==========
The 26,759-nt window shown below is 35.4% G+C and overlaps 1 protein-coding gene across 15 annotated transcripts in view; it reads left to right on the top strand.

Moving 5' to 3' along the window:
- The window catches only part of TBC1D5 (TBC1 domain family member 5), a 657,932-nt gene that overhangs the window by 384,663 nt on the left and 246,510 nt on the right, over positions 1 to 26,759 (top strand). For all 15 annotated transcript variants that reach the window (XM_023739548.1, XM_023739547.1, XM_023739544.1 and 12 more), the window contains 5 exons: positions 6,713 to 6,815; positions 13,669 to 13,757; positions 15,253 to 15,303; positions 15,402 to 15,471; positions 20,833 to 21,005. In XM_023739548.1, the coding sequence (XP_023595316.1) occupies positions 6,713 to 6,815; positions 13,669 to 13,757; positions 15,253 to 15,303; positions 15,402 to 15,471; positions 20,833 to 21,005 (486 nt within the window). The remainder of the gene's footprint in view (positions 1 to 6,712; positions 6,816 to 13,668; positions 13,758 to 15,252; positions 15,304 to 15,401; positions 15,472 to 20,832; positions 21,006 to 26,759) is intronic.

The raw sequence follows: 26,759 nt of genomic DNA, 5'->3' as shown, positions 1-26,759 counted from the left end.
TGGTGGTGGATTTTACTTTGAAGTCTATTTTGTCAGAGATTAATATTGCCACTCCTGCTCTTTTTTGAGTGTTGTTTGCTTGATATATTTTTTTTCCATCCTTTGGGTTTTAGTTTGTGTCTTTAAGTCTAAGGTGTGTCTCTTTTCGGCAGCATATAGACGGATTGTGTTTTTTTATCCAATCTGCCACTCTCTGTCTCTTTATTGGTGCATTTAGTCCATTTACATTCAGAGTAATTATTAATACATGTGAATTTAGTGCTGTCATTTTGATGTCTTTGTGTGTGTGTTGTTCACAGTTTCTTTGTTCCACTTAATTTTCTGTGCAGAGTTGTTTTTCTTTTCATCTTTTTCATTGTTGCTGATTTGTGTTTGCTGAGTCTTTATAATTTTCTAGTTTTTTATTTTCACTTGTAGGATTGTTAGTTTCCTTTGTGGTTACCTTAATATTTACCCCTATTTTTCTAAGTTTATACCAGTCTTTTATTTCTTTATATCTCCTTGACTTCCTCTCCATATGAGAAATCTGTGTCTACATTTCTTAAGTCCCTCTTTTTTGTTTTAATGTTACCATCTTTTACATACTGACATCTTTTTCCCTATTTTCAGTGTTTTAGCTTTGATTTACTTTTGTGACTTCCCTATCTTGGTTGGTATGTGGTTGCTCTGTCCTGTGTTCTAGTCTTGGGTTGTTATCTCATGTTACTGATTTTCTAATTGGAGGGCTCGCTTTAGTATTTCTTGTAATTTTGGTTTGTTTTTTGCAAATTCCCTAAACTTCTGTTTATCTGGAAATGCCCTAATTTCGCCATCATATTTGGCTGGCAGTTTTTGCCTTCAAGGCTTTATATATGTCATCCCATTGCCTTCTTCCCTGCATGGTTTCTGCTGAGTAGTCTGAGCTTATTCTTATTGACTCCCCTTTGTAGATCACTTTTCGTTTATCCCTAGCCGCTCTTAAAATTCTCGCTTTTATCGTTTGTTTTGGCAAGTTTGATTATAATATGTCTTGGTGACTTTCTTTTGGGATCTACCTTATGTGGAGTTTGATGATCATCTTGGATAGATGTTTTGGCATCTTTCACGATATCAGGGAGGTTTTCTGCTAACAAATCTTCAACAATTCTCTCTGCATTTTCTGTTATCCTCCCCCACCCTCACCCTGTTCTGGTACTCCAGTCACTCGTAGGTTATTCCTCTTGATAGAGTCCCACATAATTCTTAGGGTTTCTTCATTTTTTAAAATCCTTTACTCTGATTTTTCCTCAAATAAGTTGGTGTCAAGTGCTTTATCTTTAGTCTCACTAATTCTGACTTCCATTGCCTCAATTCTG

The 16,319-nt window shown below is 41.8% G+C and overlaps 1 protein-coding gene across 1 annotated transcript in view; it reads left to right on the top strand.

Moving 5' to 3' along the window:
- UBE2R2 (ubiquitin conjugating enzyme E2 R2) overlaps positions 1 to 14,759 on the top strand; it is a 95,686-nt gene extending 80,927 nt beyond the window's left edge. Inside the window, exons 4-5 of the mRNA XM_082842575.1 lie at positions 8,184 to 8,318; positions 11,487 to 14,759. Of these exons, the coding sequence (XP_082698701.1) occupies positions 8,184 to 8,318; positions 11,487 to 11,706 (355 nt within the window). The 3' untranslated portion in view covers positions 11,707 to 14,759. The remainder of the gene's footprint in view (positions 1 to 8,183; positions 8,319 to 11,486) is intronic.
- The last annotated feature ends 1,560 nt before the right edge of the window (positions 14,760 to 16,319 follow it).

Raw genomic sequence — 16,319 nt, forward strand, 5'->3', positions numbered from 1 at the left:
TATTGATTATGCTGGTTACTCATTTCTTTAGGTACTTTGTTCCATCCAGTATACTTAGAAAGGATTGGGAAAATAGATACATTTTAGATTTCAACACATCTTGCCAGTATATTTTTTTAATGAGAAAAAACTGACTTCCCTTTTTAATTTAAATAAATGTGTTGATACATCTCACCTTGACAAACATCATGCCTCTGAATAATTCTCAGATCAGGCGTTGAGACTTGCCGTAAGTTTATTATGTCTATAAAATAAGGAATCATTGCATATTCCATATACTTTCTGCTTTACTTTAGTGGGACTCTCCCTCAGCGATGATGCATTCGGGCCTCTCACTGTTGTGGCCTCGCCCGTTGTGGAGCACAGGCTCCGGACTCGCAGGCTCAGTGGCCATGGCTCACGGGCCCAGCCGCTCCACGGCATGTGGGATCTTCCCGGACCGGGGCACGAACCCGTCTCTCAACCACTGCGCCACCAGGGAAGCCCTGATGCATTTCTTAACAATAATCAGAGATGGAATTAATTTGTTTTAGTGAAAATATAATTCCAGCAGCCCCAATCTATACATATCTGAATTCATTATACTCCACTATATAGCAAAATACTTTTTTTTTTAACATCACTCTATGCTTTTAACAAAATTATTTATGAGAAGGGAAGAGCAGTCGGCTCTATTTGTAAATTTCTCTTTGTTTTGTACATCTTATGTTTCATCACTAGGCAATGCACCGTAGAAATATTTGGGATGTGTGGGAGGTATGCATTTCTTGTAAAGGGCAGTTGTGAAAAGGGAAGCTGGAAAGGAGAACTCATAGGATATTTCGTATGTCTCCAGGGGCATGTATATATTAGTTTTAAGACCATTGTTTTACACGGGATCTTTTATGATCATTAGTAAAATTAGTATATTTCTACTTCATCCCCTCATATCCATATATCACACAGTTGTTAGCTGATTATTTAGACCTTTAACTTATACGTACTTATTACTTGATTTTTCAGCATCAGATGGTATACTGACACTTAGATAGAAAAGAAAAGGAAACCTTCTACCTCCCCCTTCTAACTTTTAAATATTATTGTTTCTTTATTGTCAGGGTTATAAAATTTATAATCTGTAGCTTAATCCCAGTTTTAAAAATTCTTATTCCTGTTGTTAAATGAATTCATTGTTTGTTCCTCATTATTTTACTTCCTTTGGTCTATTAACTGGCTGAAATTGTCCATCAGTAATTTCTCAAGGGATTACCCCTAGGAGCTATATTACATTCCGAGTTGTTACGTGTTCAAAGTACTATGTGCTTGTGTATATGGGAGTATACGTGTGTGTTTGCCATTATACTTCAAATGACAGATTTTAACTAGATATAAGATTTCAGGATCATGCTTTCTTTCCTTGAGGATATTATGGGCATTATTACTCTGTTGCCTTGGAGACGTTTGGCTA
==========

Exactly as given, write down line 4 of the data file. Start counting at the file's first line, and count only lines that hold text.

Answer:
The raw sequence follows: 26,759 nt of genomic DNA, 5'->3' as shown, positions 1-26,759 counted from the left end.